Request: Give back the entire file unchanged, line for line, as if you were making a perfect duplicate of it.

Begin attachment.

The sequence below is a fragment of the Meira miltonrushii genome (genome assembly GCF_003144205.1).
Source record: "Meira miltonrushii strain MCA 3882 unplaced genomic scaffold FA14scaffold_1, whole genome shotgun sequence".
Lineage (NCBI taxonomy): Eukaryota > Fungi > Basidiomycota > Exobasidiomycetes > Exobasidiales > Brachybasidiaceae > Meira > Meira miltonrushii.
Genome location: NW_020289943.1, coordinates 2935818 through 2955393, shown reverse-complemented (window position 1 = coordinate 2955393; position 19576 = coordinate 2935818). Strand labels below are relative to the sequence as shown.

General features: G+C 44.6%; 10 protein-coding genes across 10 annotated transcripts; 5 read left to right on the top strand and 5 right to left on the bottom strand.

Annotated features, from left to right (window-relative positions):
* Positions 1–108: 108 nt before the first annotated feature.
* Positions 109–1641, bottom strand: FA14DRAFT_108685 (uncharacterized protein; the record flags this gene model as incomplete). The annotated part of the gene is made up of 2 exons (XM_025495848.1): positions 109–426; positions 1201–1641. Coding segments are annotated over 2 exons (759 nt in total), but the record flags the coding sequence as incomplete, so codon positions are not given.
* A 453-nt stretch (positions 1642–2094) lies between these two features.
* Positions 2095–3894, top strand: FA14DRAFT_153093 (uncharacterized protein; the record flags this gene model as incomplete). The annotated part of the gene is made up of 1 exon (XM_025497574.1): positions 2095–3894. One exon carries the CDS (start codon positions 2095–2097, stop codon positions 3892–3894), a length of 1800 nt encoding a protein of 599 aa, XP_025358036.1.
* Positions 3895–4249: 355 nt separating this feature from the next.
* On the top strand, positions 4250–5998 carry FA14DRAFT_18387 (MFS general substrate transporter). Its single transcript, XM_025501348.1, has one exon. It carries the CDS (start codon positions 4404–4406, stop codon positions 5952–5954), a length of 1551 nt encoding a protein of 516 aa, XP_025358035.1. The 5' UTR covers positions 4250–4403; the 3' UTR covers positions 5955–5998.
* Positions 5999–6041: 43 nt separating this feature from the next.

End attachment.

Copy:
The sequence below is a fragment of the Meira miltonrushii genome (genome assembly GCF_003144205.1).
Source record: "Meira miltonrushii strain MCA 3882 unplaced genomic scaffold FA14scaffold_1, whole genome shotgun sequence".
Lineage (NCBI taxonomy): Eukaryota > Fungi > Basidiomycota > Exobasidiomycetes > Exobasidiales > Brachybasidiaceae > Meira > Meira miltonrushii.
Genome location: NW_020289943.1, coordinates 2935818 through 2955393, shown reverse-complemented (window position 1 = coordinate 2955393; position 19576 = coordinate 2935818). Strand labels below are relative to the sequence as shown.

General features: G+C 44.6%; 10 protein-coding genes across 10 annotated transcripts; 5 read left to right on the top strand and 5 right to left on the bottom strand.

Annotated features, from left to right (window-relative positions):
* Positions 1–108: 108 nt before the first annotated feature.
* Positions 109–1641, bottom strand: FA14DRAFT_108685 (uncharacterized protein; the record flags this gene model as incomplete). The annotated part of the gene is made up of 2 exons (XM_025495848.1): positions 109–426; positions 1201–1641. Coding segments are annotated over 2 exons (759 nt in total), but the record flags the coding sequence as incomplete, so codon positions are not given.
* A 453-nt stretch (positions 1642–2094) lies between these two features.
* Positions 2095–3894, top strand: FA14DRAFT_153093 (uncharacterized protein; the record flags this gene model as incomplete). The annotated part of the gene is made up of 1 exon (XM_025497574.1): positions 2095–3894. One exon carries the CDS (start codon positions 2095–2097, stop codon positions 3892–3894), a length of 1800 nt encoding a protein of 599 aa, XP_025358036.1.
* Positions 3895–4249: 355 nt separating this feature from the next.
* On the top strand, positions 4250–5998 carry FA14DRAFT_18387 (MFS general substrate transporter). Its single transcript, XM_025501348.1, has one exon. It carries the CDS (start codon positions 4404–4406, stop codon positions 5952–5954), a length of 1551 nt encoding a protein of 516 aa, XP_025358035.1. The 5' UTR covers positions 4250–4403; the 3' UTR covers positions 5955–5998.
* Positions 5999–6041: 43 nt separating this feature from the next.